“You can have anything you want in life if you dress for it.”
Those are the words of legendary Hollywood costume designer Edith Head. They were proven to us at Mothers Matter headquarters on July 18, when we partnered with The Center for People in Transition (PIT) at Rowan College of South Jersey to hold our first “Shopping Spree” – a program for PIT clients and local shelters.
This special event was a project of our ‘Suited for Work’ initiative, which allows women seeking employment, career advancement, or replenishment of work-appropriate wardrobes, to select outfits and accessories with dignity and pride. Our goal was to provide a warm and friendly atmosphere for a delightful, carefree shopping spree.
We knew we’d succeeded when we saw women walk into Mothers Matter with an air of sadness and uncertainty, and leave with their heads held high, empowered and joyful, carrying shopping bags filled with beautiful outfits and accessories.
One woman who touched my heart, came in to find work-appropriate clothes. She is finishing up her med tech course and will be interviewing for a job soon. She’d gained weight while caring for her son as he was dying from leukemia. She also told us that her daughter with three young children was recently diagnosed with stage 4 lung cancer and is beginning chemotherapy. So, while she was trying on clothes, we quickly made a beautiful comfort gift bag for her daughter. When she walked into Mothers Matter, that woman appeared so fragile and sad. She left with her head high and a big smile.
Mothers Matter Co-Chair Patti Kelly shares her thoughts and special memories of the women she met that day:
Each woman had a story, and each left with a feeling of optimism, knowing someone cared enough to help.
One of our guests had just completed her training to be a court reporter and needed business attire. Another just completed her master’s degree and needed interview clothing. Yet another was a young homeless mother with an amazingly positive outlook. She was starting a new job and getting her own apartment the very next week and had nothing work-appropriate in her tiny wardrobe. The day ended with a woman who sat in her car crying while reading the e-mail announcing the event. Feeling desperate and out of options, she came in. She told us that she’d lost her job and had virtually no clothes for interviews. She’d also just gotten some very distressing news that made it that much more important to return to work.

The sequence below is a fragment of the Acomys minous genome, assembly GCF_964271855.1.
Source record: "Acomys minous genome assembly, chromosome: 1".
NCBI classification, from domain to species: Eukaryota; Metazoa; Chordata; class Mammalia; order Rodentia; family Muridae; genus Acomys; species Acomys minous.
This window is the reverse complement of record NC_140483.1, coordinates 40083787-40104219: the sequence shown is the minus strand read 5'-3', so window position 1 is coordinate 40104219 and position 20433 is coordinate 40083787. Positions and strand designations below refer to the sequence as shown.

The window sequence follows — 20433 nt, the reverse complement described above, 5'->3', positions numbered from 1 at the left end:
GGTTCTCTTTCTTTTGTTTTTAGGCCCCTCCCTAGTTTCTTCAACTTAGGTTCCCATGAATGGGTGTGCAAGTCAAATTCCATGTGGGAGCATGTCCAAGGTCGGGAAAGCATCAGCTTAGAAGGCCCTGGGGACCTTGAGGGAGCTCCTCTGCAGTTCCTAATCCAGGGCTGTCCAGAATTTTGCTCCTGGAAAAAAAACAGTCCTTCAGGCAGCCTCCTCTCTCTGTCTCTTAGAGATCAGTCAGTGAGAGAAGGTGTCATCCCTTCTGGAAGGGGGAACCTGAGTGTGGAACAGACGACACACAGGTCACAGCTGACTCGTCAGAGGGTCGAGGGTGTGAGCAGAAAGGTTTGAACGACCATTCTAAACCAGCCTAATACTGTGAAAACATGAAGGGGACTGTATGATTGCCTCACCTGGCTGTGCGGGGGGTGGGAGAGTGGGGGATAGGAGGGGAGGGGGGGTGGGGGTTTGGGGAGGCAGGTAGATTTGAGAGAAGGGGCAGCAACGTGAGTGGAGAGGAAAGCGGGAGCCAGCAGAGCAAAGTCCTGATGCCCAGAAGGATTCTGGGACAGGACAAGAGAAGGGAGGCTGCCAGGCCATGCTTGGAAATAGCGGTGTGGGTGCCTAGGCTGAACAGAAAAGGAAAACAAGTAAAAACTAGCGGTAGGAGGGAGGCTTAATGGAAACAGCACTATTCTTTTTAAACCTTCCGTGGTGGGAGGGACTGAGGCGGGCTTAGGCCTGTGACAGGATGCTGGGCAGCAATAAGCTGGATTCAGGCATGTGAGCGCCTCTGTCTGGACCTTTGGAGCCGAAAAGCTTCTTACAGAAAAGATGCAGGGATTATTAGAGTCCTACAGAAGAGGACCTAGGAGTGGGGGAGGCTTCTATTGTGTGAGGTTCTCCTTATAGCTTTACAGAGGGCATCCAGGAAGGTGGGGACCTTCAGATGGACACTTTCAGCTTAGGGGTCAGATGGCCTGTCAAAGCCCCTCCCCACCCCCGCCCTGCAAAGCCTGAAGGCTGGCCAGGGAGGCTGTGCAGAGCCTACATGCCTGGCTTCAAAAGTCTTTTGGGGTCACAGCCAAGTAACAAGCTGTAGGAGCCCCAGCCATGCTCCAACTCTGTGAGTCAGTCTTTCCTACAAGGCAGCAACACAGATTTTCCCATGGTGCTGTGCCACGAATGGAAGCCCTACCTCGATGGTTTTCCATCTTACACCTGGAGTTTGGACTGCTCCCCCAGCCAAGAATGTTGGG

We laughed and cried with them, listened to their stories and helped them pick out outfits but went beyond the suits, and included our health and beauty products. One guest wanted to know the story of Mothers Matter — why we do what we do — and we were happy to share. She insisted on leaving a cash donation despite our protests. She said, “I just want to help be part of all of this.”
It was truly a special day for our Mothers Matter team and our guests. As our Patti Kelly says, “Helping these women are the reason we do what we do. When our hearts reach their hearts, something truly special happens, and nothing can describe the feeling of joy and love that lingers with each of us long after the lights are turned off and the doors locked for the night.”